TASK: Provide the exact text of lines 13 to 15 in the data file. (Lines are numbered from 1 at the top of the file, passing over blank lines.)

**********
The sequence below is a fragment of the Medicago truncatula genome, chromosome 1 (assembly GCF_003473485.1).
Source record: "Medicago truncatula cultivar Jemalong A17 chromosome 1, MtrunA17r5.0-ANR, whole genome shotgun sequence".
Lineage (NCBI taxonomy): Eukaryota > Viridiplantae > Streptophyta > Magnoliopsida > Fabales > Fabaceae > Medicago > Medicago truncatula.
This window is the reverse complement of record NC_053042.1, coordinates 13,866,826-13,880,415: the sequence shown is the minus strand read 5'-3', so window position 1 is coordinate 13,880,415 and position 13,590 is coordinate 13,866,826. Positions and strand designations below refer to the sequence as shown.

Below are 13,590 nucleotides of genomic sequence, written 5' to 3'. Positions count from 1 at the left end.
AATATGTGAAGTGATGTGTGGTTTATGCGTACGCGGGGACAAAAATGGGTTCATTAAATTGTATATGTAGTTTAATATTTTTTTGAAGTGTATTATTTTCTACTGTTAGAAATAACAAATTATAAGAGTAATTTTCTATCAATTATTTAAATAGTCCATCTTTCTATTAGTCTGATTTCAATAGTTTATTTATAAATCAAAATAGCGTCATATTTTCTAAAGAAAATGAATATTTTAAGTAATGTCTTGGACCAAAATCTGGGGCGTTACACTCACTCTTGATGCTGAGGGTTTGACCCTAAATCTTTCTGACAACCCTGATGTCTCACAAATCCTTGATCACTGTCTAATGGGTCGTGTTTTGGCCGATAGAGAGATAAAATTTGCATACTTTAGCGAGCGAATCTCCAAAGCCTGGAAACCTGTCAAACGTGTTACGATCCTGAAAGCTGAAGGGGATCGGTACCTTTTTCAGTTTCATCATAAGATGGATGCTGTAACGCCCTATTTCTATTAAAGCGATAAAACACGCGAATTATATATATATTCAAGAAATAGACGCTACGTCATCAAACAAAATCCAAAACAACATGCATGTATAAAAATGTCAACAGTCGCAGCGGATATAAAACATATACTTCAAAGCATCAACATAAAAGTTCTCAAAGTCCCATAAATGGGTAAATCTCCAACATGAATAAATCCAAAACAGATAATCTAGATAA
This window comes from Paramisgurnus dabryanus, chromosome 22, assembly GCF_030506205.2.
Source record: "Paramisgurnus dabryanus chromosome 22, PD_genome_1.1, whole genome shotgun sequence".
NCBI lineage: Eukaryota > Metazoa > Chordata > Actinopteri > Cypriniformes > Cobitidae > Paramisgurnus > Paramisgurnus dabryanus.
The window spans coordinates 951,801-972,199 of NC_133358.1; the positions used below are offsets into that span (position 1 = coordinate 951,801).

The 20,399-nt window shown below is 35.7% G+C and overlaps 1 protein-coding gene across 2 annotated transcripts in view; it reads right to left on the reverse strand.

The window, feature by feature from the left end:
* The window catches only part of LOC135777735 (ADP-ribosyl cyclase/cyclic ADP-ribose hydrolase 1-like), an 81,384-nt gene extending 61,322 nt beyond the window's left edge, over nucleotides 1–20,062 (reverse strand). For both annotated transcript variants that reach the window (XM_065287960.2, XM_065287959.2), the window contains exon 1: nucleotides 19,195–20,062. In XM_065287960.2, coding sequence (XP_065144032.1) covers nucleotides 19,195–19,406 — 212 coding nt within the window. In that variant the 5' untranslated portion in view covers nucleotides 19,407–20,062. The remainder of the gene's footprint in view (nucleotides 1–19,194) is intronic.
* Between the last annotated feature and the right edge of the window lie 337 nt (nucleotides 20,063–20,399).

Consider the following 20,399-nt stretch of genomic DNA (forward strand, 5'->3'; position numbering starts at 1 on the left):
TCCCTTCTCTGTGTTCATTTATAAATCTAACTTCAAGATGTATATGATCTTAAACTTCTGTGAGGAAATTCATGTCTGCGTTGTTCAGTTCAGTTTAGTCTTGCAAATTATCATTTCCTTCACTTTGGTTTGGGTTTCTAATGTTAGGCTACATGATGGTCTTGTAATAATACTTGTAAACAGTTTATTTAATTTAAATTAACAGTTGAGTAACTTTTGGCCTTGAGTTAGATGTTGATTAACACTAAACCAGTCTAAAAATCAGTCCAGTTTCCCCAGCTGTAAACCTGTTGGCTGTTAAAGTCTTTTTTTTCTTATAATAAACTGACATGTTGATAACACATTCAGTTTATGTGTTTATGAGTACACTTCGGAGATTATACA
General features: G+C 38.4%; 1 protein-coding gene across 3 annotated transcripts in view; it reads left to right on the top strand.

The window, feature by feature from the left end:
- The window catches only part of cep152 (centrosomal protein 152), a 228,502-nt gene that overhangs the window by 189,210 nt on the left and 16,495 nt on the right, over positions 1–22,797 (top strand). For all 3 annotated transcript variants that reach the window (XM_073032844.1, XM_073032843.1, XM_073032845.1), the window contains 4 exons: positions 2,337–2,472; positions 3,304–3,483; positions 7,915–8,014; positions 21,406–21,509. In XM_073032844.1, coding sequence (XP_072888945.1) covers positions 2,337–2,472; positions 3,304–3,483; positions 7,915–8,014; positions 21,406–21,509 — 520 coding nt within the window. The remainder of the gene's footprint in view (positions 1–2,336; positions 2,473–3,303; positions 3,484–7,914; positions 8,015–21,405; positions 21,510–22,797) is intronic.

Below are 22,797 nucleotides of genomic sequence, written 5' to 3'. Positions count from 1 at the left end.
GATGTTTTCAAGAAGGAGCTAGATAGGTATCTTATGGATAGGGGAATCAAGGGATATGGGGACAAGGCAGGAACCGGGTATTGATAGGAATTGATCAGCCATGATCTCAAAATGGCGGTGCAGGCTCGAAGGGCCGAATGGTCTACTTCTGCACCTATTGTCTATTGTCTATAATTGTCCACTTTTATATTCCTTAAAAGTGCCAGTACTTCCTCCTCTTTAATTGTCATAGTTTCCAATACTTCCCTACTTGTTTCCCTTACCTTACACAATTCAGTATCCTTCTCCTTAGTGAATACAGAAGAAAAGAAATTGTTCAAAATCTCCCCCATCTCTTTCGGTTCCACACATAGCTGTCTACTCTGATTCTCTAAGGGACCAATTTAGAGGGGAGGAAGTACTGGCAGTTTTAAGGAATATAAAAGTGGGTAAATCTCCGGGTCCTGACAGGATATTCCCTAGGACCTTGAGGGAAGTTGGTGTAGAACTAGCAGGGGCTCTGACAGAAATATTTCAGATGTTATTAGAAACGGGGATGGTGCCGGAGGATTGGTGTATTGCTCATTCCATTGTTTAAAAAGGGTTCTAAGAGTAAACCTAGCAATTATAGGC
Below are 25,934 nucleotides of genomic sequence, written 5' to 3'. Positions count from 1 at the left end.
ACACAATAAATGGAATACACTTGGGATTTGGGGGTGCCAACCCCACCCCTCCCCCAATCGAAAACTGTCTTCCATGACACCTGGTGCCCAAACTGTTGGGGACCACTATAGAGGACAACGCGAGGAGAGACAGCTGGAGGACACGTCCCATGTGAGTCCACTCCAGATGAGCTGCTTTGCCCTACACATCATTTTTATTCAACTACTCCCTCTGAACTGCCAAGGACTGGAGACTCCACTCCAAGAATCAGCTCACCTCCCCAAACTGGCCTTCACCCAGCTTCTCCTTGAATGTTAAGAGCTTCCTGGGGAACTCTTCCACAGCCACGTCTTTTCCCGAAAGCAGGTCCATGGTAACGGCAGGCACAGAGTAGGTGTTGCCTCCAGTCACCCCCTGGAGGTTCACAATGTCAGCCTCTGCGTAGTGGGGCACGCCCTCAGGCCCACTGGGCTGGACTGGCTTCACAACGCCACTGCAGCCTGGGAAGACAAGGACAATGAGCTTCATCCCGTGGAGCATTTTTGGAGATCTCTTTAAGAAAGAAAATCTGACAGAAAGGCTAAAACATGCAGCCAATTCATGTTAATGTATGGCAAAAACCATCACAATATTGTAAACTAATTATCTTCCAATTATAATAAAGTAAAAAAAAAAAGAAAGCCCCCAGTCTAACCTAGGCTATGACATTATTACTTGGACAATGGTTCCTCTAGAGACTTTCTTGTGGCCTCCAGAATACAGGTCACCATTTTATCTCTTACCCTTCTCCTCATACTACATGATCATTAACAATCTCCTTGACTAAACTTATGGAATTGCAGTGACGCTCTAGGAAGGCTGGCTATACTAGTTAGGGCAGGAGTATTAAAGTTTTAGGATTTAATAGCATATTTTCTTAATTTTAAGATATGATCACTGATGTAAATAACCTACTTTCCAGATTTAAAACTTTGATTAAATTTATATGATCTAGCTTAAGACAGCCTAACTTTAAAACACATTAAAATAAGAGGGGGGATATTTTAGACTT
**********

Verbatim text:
* The window catches only part of LOC135777735 (ADP-ribosyl cyclase/cyclic ADP-ribose hydrolase 1-like), an 81,384-nt gene extending 61,322 nt beyond the window's left edge, over nucleotides 1–20,062 (reverse strand). For both annotated transcript variants that reach the window (XM_065287960.2, XM_065287959.2), the window contains exon 1: nucleotides 19,195–20,062. In XM_065287960.2, coding sequence (XP_065144032.1) covers nucleotides 19,195–19,406 — 212 coding nt within the window. In that variant the 5' untranslated portion in view covers nucleotides 19,407–20,062. The remainder of the gene's footprint in view (nucleotides 1–19,194) is intronic.
* Between the last annotated feature and the right edge of the window lie 337 nt (nucleotides 20,063–20,399).

Consider the following 20,399-nt stretch of genomic DNA (forward strand, 5'->3'; position numbering starts at 1 on the left):